QuickTakes: Hot Chip and Lil Wayne

Hatchet Arts looks at Hot Chip and the newest from Lil Wayne.


Lil Wayne

In the opening verse of “American Star,” the first track on Lil Wayne’s highly anticipated rap/rock album “Rebirth,” the rapper explains: “I’m the dope-boy with a guitar.” Here, the New Orleans native establishes his thesis for the album: a lot of guitar and a lot of singing. Throughout that song, and the album, it becomes clear Wayne struggled to combine hard rock with the flowing rhymes and metaphors that have made him famous.

Although he makes a sincere attempt, Wayne’s experimentation with his voice feels artificial. On the track “Ground Zero,” Wayne’s voice sounds strained, as if trying to emulate the harsh vocals of Linkin Park.

Perhaps the most startling feature of this album is the guitar line in “Runnin,” a track strikingly similar to Incubus’ 2003 “Megalomaniac.” With its eerie introduction and sudden rise in tempo, the listener cannot help but ask: Hasn’t this been done before?

This album finds some success on passionate tracks like “Paradice,” in which Wayne addresses the price of fame, claiming: “Call me crazy. I’ve been called worse. It’s like I have it all, but what’s it all worth?” Appearances by Travis Barker on “One Way Trip” and Eminem on “Drop the World” are nice asides to an album that generally struggles to find its sound.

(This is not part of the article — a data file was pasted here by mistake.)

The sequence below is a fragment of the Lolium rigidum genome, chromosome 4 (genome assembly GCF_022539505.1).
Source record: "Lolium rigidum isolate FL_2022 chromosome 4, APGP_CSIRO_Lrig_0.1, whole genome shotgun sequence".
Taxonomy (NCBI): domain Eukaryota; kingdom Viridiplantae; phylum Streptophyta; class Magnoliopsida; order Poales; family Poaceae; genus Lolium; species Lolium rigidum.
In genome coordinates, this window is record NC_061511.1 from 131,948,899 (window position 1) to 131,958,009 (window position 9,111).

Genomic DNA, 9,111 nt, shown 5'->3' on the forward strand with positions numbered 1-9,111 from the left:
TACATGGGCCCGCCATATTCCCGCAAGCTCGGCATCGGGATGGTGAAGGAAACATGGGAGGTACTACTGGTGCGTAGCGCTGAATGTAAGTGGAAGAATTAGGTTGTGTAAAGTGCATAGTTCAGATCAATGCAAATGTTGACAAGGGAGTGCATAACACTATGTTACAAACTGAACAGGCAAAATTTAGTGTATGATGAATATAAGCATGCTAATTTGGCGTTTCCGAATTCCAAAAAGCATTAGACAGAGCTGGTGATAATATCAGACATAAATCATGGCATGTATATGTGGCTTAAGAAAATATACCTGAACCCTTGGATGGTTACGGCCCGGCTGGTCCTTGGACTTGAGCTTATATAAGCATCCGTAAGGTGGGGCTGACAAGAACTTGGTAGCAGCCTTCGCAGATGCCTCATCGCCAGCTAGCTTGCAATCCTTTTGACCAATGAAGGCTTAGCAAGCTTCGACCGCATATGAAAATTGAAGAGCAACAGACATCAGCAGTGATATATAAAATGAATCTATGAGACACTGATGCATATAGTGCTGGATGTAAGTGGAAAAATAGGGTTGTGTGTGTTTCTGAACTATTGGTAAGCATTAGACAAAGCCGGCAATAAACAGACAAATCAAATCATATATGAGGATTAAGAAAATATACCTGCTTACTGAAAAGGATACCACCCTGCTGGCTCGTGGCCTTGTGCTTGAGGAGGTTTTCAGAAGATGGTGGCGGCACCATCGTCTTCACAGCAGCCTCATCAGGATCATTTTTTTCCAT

Ultimately, “Rebirth” suffers from a lack of cohesion. Wayne pulls from several genres, from head-banging guitar riffs in “One Way Trip” to ’80s pop in “On Fire.” Consequently, “Rebirth” never hits its musical stride.

And so Weezy’s new album ends up flat-lining. Sorry, Dr. Carter, I think we lost one. Let’s just hope “Tha Carter IV” has a pulse.

Written by Patrick Rochelle

“One Life Stand”

Hot Chip

In its new album “One Life Stand,” London quintet Hot Chip simultaneously builds upon its electronic-rock reputation and takes its sound to more polished heights.

Ever since Hot Chip’s 2005 debut, when it established itself as a strange and unique brand of indie, nerdy electro-rock, the group has persistently played with soul and R&B. This experimentation has helped Hot Chip stand out in the electro-rock crowd, and helped underscore playfulness as one of the band’s defining aspects.

With “One Life Stand,” much of those musical flirtations have blended invisibly into its signature sound, rather than vanished. The outcome sounds more akin to ’80s synth-heavy electronica than the quirky and ironic indie base from which they spouted. The track “I Feel Better” features not only strangely enjoyable auto-tuned vocals, but a synth-produced orchestral loop that sounds as if it has been stolen directly from 1988.

While “One Life Stand” is missing much of the fiery, avant-garde feel that characterized 2008’s “Made in The Dark,” their newest album takes a genre-breaking approach that expands upon their sound.

Written by Matthew Mersky

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